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Backscatter X-ray



  In contrast to the traditional X-ray machine, which detects hard and soft materials by the variation in transmission through the target, backscatter X-ray is a newer imaging system which detects the radiation which comes back from the target. It has potential applications in almost every situation in which non-destructive examination is required, but only one side is available for examination.

Additional recommended knowledge

Contents

The technology

The resolution of the resulting images is quite high. Some backscatter X-ray scanners are able to penetrate up to 30cm (~12") of solid steel. As such, the technology is in use to search containers and trucks much more quickly than performing a physical search, and potentially allow a larger percentage of shipping to be checked for smuggled items or weapons. According to Farren Technology, the technology exists to scan areas as far as 50 meters away from the device, producing 3D images of people's bodies and the weapons they might be hiding. In comparison to x-rays from medical applications, the backscattered x-rays are considered high energy and usually scatter instead of penetrate materials. A "high energy x-ray beam" moves rapidly over the person's form and a high resolution image of the person's nude body is constructed when the scattered x-ray "from a known position" is detected.

Privacy concerns

The technology has been proposed as an alternative to personal searches at airport and other security checkpoints, since it can easily penetrate clothing and reveal concealed weapons and other items. The ACLU and the Electronic Privacy Information Center are opposed to this use of the technology, currently in use at Phoenix Sky Harbor International Airport and soon to be in the JFK and LAX airports as well according to a 10/11/07 TSA press release. The ACLU refers to backscatter x-rays as a "virtual strip search". Within that press release, the TSA announced that to date 79 percent of the public has opted to try backscatter over the traditional pat-down in secondary screening. TSA began using backscatter in February 2007.[1]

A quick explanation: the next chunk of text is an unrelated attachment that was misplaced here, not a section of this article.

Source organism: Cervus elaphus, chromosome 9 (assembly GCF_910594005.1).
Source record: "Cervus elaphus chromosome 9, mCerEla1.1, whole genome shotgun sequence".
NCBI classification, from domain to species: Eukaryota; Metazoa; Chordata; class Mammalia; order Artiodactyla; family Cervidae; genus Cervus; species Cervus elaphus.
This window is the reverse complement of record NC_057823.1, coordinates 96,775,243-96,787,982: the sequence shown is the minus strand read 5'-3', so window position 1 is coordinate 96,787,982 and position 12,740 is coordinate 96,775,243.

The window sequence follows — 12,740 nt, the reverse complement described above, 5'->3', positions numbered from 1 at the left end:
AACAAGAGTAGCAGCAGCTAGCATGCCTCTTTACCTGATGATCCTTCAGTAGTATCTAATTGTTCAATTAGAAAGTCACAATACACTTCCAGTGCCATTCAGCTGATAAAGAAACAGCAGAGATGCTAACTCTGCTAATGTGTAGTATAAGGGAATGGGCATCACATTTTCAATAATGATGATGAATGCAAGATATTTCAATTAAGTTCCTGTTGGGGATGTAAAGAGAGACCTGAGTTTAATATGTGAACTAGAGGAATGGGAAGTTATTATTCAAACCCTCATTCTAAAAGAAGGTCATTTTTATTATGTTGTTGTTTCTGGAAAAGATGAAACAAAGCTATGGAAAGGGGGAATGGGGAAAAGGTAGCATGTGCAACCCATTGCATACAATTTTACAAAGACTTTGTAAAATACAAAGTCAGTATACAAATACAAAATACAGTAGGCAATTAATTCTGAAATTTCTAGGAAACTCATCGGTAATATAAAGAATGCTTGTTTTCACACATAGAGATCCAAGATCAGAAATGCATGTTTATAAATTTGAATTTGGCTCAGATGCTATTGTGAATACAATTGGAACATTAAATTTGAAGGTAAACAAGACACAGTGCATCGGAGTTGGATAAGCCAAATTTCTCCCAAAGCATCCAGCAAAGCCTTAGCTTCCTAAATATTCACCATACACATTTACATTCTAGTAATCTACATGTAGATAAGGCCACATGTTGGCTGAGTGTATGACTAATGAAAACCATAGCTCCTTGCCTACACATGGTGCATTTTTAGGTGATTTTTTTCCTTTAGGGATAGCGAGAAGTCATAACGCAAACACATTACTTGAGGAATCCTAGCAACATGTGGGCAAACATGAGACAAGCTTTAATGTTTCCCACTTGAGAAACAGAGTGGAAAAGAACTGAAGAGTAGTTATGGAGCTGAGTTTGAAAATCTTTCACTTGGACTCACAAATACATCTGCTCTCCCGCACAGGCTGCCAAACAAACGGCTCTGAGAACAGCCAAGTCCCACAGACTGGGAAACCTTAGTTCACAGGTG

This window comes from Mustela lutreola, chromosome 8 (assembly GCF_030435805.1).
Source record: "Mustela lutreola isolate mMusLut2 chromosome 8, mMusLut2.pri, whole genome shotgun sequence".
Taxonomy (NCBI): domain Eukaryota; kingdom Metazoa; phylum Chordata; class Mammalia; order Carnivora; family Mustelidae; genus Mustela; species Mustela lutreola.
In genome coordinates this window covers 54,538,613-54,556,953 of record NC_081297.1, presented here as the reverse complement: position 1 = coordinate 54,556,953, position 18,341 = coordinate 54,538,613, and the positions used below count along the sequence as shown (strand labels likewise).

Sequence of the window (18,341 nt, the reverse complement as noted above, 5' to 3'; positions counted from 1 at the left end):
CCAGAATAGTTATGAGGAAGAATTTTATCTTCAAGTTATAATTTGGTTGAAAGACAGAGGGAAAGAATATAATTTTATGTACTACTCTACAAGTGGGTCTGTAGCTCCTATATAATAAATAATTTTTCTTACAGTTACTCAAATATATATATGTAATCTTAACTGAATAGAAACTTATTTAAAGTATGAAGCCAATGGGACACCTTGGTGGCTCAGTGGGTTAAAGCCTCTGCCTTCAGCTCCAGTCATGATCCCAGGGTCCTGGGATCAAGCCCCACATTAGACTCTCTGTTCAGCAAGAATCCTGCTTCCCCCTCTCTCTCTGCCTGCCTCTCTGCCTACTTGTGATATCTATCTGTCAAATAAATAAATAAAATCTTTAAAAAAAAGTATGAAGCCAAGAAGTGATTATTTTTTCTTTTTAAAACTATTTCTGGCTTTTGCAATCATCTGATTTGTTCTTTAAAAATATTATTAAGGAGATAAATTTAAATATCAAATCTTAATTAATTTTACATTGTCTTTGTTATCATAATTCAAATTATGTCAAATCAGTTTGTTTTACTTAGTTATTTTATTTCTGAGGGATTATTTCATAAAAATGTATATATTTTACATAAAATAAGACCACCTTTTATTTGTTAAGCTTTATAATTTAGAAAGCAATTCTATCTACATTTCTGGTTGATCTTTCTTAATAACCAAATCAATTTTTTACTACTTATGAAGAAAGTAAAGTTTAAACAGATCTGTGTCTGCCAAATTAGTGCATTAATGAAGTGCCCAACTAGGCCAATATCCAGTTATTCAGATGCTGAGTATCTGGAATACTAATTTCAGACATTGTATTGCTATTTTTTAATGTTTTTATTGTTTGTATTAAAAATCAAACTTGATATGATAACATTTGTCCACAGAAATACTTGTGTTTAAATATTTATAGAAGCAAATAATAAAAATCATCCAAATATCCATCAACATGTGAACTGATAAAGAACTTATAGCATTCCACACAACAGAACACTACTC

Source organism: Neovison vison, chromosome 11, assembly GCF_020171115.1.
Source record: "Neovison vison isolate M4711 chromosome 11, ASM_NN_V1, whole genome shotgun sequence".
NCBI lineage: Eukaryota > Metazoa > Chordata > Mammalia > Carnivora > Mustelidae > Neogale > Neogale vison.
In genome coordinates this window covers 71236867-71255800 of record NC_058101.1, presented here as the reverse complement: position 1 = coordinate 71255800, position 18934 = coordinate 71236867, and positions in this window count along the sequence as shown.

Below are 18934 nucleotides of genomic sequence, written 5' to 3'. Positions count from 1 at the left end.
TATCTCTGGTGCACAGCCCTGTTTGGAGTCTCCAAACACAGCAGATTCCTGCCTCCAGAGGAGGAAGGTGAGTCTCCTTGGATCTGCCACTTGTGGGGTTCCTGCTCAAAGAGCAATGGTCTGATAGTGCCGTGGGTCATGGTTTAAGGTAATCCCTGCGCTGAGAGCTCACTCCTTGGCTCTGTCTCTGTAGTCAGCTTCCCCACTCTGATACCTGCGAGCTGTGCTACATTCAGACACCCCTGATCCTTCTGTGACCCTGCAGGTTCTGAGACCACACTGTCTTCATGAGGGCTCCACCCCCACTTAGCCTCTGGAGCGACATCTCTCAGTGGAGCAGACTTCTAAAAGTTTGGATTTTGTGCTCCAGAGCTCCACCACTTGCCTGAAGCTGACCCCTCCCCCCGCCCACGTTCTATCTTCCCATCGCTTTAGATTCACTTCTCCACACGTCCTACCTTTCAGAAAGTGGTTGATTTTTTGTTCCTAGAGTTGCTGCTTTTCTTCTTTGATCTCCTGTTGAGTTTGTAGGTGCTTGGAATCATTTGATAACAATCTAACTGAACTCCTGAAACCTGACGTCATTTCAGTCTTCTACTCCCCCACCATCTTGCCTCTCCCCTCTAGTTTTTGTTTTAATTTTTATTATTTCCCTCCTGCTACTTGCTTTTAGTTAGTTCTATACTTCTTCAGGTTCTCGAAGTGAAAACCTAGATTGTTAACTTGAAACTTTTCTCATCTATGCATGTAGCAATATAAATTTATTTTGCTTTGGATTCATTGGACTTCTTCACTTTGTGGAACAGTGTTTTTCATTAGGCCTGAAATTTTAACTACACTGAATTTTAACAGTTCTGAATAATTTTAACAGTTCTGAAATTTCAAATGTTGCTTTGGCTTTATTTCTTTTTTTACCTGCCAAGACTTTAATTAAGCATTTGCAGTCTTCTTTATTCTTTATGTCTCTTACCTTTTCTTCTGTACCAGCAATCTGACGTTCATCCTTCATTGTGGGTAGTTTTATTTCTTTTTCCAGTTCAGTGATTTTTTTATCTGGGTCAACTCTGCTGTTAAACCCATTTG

It is "possible for backscatter X-raying to produce photo-quality images of what's going on beneath our clothes," thus, according to the TSA, the images have been distorted with the private parts being blurred (Layton). According to the TSA further distortion is used in the Phoenix airport's trial system where photo-quality images are replaced by chalk outlines.[1]

Other concerns

Privacy

The ACLU and some flight passengers have expressed privacy concerns with the technology since it shows their unclothed body and may allow screeners to gain access to otherwise confidential medical information, such as the fact a passenger uses a colostomy bag. The TSA has responded to these concerns with the statement that new technologies allow the image to be blurred and by setting up screening procedures such as having the screener viewing the image located far away from the person being screened.

In turn, some journalists have expressed concern that this blurring may allow people to carry weapons or certain explosives aboard by attaching the object or substance to their private parts.[2]

Health effects

Some people are concerned with exposure to radiation emitted by Backscatter Xrays. At airports, lead vests are not used and people fear being exposed to "dangerous level of radiation if they get backscattered too often."[2]

The Health Physics Society (HPS) reports that a person undergoing a backscatter scan receives approximately 0.005 millirems of radiation in comparison to the 0.009 millirems reported by American Science and Engineering Inc.[2] According to the U.S. regulatory agencies, "1 mrem per year is a negligible dose of radiation, and 25 mrem per year from a single source is the upper limit of safe radiation exposure."[2] Of course airport scanning is not the only place a person receives X-Ray exposure throughout the year.

References

  1. ^ TSA privacy FAQ Salatan, William. "Digital Penetration", Slate. 
  2. ^ a b c d Layton, Julia. "Do "Backscatter" X-Ray Systems Pose a Risk to Frequent Fliers?" HowStuffWorks. 27 Feb. 2007. 18 Mar. 2007 . ""Backscatter" X-Ray Screening Technology." HowStuffWorks. Electronic Privacy Information Center. 18 Mar. 2007 .
 
This article is licensed under the GNU Free Documentation License. It uses material from the Wikipedia article "Backscatter_X-ray". A list of authors is available in Wikipedia.
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